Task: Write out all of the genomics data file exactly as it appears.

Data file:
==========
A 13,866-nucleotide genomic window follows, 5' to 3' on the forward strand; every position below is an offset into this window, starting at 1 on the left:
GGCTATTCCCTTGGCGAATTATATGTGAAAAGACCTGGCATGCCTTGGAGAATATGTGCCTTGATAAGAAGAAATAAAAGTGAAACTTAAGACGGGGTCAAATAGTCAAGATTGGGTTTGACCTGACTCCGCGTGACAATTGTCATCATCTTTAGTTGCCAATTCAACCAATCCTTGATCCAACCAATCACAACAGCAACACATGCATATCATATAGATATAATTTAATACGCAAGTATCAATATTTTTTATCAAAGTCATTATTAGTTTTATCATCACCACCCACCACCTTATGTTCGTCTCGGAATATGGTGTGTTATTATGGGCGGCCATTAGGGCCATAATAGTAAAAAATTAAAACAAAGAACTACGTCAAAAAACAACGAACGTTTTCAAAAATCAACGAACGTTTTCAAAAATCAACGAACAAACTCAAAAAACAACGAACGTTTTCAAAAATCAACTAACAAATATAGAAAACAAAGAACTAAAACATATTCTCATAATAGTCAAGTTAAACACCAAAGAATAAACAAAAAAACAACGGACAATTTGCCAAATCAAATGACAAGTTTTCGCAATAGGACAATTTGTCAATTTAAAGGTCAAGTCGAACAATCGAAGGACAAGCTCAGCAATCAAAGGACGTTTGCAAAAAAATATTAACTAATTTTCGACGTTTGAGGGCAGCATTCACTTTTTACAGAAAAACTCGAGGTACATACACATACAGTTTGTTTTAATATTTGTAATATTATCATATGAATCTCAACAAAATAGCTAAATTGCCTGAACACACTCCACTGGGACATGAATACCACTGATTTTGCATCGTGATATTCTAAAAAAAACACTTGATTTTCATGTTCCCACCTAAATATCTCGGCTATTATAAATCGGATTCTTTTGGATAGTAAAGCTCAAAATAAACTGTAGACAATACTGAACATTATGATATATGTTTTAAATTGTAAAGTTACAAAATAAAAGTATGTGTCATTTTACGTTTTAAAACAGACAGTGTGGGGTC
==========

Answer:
A 13,866-nucleotide genomic window follows, 5' to 3' on the forward strand; every position below is an offset into this window, starting at 1 on the left:
GGCTATTCCCTTGGCGAATTATATGTGAAAAGACCTGGCATGCCTTGGAGAATATGTGCCTTGATAAGAAGAAATAAAAGTGAAACTTAAGACGGGGTCAAATAGTCAAGATTGGGTTTGACCTGACTCCGCGTGACAATTGTCATCATCTTTAGTTGCCAATTCAACCAATCCTTGATCCAACCAATCACAACAGCAACACATGCATATCATATAGATATAATTTAATACGCAAGTATCAATATTTTTTATCAAAGTCATTATTAGTTTTATCATCACCACCCACCACCTTATGTTCGTCTCGGAATATGGTGTGTTATTATGGGCGGCCATTAGGGCCATAATAGTAAAAAATTAAAACAAAGAACTACGTCAAAAAACAACGAACGTTTTCAAAAATCAACGAACGTTTTCAAAAATCAACGAACAAACTCAAAAAACAACGAACGTTTTCAAAAATCAACTAACAAATATAGAAAACAAAGAACTAAAACATATTCTCATAATAGTCAAGTTAAACACCAAAGAATAAACAAAAAAACAACGGACAATTTGCCAAATCAAATGACAAGTTTTCGCAATAGGACAATTTGTCAATTTAAAGGTCAAGTCGAACAATCGAAGGACAAGCTCAGCAATCAAAGGACGTTTGCAAAAAAATATTAACTAATTTTCGACGTTTGAGGGCAGCATTCACTTTTTACAGAAAAACTCGAGGTACATACACATACAGTTTGTTTTAATATTTGTAATATTATCATATGAATCTCAACAAAATAGCTAAATTGCCTGAACACACTCCACTGGGACATGAATACCACTGATTTTGCATCGTGATATTCTAAAAAAAACACTTGATTTTCATGTTCCCACCTAAATATCTCGGCTATTATAAATCGGATTCTTTTGGATAGTAAAGCTCAAAATAAACTGTAGACAATACTGAACATTATGATATATGTTTTAAATTGTAAAGTTACAAAATAAAAGTATGTGTCATTTTACGTTTTAAAACAGACAGTGTGGGGTC